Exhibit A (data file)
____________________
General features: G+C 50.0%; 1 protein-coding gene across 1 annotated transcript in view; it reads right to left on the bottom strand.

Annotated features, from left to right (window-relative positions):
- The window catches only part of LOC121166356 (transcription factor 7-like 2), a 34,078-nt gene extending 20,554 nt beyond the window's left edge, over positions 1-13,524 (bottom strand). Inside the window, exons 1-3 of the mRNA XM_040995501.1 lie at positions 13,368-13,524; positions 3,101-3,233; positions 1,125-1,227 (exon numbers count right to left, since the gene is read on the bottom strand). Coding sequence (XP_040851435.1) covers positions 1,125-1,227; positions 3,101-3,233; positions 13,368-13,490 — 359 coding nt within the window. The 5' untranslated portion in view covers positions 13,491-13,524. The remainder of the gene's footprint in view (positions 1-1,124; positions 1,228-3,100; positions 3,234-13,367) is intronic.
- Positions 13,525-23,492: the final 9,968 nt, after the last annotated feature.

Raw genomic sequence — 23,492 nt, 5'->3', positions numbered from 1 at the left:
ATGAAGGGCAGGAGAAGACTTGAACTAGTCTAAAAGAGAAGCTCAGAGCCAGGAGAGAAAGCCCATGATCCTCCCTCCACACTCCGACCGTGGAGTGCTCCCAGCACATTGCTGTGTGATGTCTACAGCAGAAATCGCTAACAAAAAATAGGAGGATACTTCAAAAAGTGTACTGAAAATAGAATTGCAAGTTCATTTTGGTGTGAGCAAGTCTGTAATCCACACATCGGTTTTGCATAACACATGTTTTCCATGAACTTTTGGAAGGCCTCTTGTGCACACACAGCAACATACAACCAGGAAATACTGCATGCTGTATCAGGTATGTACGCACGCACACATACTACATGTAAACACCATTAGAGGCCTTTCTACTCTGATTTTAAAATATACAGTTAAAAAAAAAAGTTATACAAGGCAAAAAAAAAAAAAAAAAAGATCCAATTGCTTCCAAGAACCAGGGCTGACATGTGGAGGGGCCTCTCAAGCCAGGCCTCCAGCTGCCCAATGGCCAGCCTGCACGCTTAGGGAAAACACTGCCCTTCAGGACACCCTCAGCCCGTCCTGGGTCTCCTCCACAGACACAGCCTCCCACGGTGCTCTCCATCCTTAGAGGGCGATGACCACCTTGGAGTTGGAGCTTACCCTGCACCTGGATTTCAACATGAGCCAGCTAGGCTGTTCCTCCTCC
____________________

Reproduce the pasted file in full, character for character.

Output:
General features: G+C 50.0%; 1 protein-coding gene across 1 annotated transcript in view; it reads right to left on the bottom strand.

Annotated features, from left to right (window-relative positions):
- The window catches only part of LOC121166356 (transcription factor 7-like 2), a 34,078-nt gene extending 20,554 nt beyond the window's left edge, over positions 1-13,524 (bottom strand). Inside the window, exons 1-3 of the mRNA XM_040995501.1 lie at positions 13,368-13,524; positions 3,101-3,233; positions 1,125-1,227 (exon numbers count right to left, since the gene is read on the bottom strand). Coding sequence (XP_040851435.1) covers positions 1,125-1,227; positions 3,101-3,233; positions 13,368-13,490 — 359 coding nt within the window. The 5' untranslated portion in view covers positions 13,491-13,524. The remainder of the gene's footprint in view (positions 1-1,124; positions 1,228-3,100; positions 3,234-13,367) is intronic.
- Positions 13,525-23,492: the final 9,968 nt, after the last annotated feature.

Raw genomic sequence — 23,492 nt, 5'->3', positions numbered from 1 at the left:
ATGAAGGGCAGGAGAAGACTTGAACTAGTCTAAAAGAGAAGCTCAGAGCCAGGAGAGAAAGCCCATGATCCTCCCTCCACACTCCGACCGTGGAGTGCTCCCAGCACATTGCTGTGTGATGTCTACAGCAGAAATCGCTAACAAAAAATAGGAGGATACTTCAAAAAGTGTACTGAAAATAGAATTGCAAGTTCATTTTGGTGTGAGCAAGTCTGTAATCCACACATCGGTTTTGCATAACACATGTTTTCCATGAACTTTTGGAAGGCCTCTTGTGCACACACAGCAACATACAACCAGGAAATACTGCATGCTGTATCAGGTATGTACGCACGCACACATACTACATGTAAACACCATTAGAGGCCTTTCTACTCTGATTTTAAAATATACAGTTAAAAAAAAAAGTTATACAAGGCAAAAAAAAAAAAAAAAAAGATCCAATTGCTTCCAAGAACCAGGGCTGACATGTGGAGGGGCCTCTCAAGCCAGGCCTCCAGCTGCCCAATGGCCAGCCTGCACGCTTAGGGAAAACACTGCCCTTCAGGACACCCTCAGCCCGTCCTGGGTCTCCTCCACAGACACAGCCTCCCACGGTGCTCTCCATCCTTAGAGGGCGATGACCACCTTGGAGTTGGAGCTTACCCTGCACCTGGATTTCAACATGAGCCAGCTAGGCTGTTCCTCCTCC